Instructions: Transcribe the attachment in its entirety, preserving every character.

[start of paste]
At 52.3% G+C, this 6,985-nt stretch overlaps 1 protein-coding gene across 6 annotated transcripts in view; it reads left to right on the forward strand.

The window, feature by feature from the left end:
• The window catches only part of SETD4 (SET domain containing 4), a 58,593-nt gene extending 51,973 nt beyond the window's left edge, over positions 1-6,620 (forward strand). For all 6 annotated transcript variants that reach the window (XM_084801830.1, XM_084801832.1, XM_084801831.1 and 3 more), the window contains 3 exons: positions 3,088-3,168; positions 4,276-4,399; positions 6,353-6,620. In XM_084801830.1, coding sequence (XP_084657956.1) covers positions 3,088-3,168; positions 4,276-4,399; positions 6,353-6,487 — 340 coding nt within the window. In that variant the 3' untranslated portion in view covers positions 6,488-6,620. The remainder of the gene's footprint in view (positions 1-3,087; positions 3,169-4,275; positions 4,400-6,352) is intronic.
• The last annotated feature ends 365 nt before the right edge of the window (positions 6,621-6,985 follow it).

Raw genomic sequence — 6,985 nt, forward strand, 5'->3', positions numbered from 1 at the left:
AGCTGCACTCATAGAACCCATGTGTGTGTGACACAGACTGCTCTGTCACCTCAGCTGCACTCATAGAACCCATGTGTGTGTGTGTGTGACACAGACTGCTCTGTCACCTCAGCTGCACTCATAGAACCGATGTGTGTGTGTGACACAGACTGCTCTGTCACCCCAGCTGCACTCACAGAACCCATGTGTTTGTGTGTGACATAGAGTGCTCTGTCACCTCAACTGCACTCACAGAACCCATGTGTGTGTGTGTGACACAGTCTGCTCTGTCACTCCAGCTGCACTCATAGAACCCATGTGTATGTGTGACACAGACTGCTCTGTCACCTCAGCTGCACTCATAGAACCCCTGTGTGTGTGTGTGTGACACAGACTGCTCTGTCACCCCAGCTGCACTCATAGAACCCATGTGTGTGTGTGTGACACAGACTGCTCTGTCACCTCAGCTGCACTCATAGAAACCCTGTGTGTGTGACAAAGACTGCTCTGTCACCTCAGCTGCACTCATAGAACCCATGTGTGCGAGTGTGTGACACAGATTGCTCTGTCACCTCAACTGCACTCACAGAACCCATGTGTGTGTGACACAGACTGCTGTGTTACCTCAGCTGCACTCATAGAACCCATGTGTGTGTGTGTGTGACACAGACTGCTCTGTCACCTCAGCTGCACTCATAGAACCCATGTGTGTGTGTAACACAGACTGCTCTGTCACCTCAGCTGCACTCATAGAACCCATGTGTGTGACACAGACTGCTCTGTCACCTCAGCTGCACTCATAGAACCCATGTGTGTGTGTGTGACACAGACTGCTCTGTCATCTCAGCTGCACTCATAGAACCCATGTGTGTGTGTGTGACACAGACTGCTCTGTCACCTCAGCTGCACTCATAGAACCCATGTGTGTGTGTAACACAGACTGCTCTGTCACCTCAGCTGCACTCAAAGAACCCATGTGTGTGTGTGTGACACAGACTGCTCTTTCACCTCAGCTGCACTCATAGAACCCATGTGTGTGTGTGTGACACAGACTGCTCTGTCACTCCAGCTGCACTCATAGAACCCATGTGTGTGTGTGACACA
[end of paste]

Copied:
At 52.3% G+C, this 6,985-nt stretch overlaps 1 protein-coding gene across 6 annotated transcripts in view; it reads left to right on the forward strand.

The window, feature by feature from the left end:
• The window catches only part of SETD4 (SET domain containing 4), a 58,593-nt gene extending 51,973 nt beyond the window's left edge, over positions 1-6,620 (forward strand). For all 6 annotated transcript variants that reach the window (XM_084801830.1, XM_084801832.1, XM_084801831.1 and 3 more), the window contains 3 exons: positions 3,088-3,168; positions 4,276-4,399; positions 6,353-6,620. In XM_084801830.1, coding sequence (XP_084657956.1) covers positions 3,088-3,168; positions 4,276-4,399; positions 6,353-6,487 — 340 coding nt within the window. In that variant the 3' untranslated portion in view covers positions 6,488-6,620. The remainder of the gene's footprint in view (positions 1-3,087; positions 3,169-4,275; positions 4,400-6,352) is intronic.
• The last annotated feature ends 365 nt before the right edge of the window (positions 6,621-6,985 follow it).

Raw genomic sequence — 6,985 nt, forward strand, 5'->3', positions numbered from 1 at the left:
AGCTGCACTCATAGAACCCATGTGTGTGTGACACAGACTGCTCTGTCACCTCAGCTGCACTCATAGAACCCATGTGTGTGTGTGTGTGACACAGACTGCTCTGTCACCTCAGCTGCACTCATAGAACCGATGTGTGTGTGTGACACAGACTGCTCTGTCACCCCAGCTGCACTCACAGAACCCATGTGTTTGTGTGTGACATAGAGTGCTCTGTCACCTCAACTGCACTCACAGAACCCATGTGTGTGTGTGTGACACAGTCTGCTCTGTCACTCCAGCTGCACTCATAGAACCCATGTGTATGTGTGACACAGACTGCTCTGTCACCTCAGCTGCACTCATAGAACCCCTGTGTGTGTGTGTGTGACACAGACTGCTCTGTCACCCCAGCTGCACTCATAGAACCCATGTGTGTGTGTGTGACACAGACTGCTCTGTCACCTCAGCTGCACTCATAGAAACCCTGTGTGTGTGACAAAGACTGCTCTGTCACCTCAGCTGCACTCATAGAACCCATGTGTGCGAGTGTGTGACACAGATTGCTCTGTCACCTCAACTGCACTCACAGAACCCATGTGTGTGTGACACAGACTGCTGTGTTACCTCAGCTGCACTCATAGAACCCATGTGTGTGTGTGTGTGACACAGACTGCTCTGTCACCTCAGCTGCACTCATAGAACCCATGTGTGTGTGTAACACAGACTGCTCTGTCACCTCAGCTGCACTCATAGAACCCATGTGTGTGACACAGACTGCTCTGTCACCTCAGCTGCACTCATAGAACCCATGTGTGTGTGTGTGACACAGACTGCTCTGTCATCTCAGCTGCACTCATAGAACCCATGTGTGTGTGTGTGACACAGACTGCTCTGTCACCTCAGCTGCACTCATAGAACCCATGTGTGTGTGTAACACAGACTGCTCTGTCACCTCAGCTGCACTCAAAGAACCCATGTGTGTGTGTGTGACACAGACTGCTCTTTCACCTCAGCTGCACTCATAGAACCCATGTGTGTGTGTGTGACACAGACTGCTCTGTCACTCCAGCTGCACTCATAGAACCCATGTGTGTGTGTGACACA